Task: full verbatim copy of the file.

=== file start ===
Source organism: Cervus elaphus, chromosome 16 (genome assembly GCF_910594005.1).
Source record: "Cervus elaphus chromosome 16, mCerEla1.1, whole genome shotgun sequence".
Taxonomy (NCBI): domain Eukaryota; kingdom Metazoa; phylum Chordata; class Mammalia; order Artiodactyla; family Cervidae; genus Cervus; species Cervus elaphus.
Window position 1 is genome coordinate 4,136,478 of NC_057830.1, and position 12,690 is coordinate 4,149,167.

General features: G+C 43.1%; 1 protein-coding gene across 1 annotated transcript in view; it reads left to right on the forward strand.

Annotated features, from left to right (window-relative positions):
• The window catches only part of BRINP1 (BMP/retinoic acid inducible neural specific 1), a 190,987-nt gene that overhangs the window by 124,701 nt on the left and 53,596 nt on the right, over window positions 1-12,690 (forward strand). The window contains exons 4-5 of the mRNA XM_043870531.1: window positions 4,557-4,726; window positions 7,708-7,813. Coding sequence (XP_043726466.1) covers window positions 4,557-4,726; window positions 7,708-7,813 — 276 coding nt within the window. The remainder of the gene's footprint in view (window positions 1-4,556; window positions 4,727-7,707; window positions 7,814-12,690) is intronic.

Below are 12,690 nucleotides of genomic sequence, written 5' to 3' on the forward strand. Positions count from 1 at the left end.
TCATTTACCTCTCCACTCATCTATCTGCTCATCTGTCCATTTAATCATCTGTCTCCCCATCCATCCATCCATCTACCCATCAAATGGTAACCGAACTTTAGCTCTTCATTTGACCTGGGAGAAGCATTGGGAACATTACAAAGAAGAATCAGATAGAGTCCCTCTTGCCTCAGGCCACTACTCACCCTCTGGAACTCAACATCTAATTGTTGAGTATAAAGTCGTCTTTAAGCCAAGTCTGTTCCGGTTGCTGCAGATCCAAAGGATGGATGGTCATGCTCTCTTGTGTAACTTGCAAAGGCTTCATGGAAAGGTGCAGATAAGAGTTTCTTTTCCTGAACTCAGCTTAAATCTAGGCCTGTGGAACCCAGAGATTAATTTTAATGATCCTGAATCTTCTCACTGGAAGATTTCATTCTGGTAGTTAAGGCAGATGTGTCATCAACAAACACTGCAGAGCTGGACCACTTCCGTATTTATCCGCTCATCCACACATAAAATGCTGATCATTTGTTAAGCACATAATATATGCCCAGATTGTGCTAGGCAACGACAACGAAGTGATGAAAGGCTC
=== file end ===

Source organism: Cervus elaphus, chromosome 16 (genome assembly GCF_910594005.1).
Source record: "Cervus elaphus chromosome 16, mCerEla1.1, whole genome shotgun sequence".
Taxonomy (NCBI): domain Eukaryota; kingdom Metazoa; phylum Chordata; class Mammalia; order Artiodactyla; family Cervidae; genus Cervus; species Cervus elaphus.
Window position 1 is genome coordinate 4,136,478 of NC_057830.1, and position 12,690 is coordinate 4,149,167.

General features: G+C 43.1%; 1 protein-coding gene across 1 annotated transcript in view; it reads left to right on the forward strand.

Annotated features, from left to right (window-relative positions):
• The window catches only part of BRINP1 (BMP/retinoic acid inducible neural specific 1), a 190,987-nt gene that overhangs the window by 124,701 nt on the left and 53,596 nt on the right, over window positions 1-12,690 (forward strand). The window contains exons 4-5 of the mRNA XM_043870531.1: window positions 4,557-4,726; window positions 7,708-7,813. Coding sequence (XP_043726466.1) covers window positions 4,557-4,726; window positions 7,708-7,813 — 276 coding nt within the window. The remainder of the gene's footprint in view (window positions 1-4,556; window positions 4,727-7,707; window positions 7,814-12,690) is intronic.

Below are 12,690 nucleotides of genomic sequence, written 5' to 3' on the forward strand. Positions count from 1 at the left end.
TCATTTACCTCTCCACTCATCTATCTGCTCATCTGTCCATTTAATCATCTGTCTCCCCATCCATCCATCCATCTACCCATCAAATGGTAACCGAACTTTAGCTCTTCATTTGACCTGGGAGAAGCATTGGGAACATTACAAAGAAGAATCAGATAGAGTCCCTCTTGCCTCAGGCCACTACTCACCCTCTGGAACTCAACATCTAATTGTTGAGTATAAAGTCGTCTTTAAGCCAAGTCTGTTCCGGTTGCTGCAGATCCAAAGGATGGATGGTCATGCTCTCTTGTGTAACTTGCAAAGGCTTCATGGAAAGGTGCAGATAAGAGTTTCTTTTCCTGAACTCAGCTTAAATCTAGGCCTGTGGAACCCAGAGATTAATTTTAATGATCCTGAATCTTCTCACTGGAAGATTTCATTCTGGTAGTTAAGGCAGATGTGTCATCAACAAACACTGCAGAGCTGGACCACTTCCGTATTTATCCGCTCATCCACACATAAAATGCTGATCATTTGTTAAGCACATAATATATGCCCAGATTGTGCTAGGCAACGACAACGAAGTGATGAAAGGCTC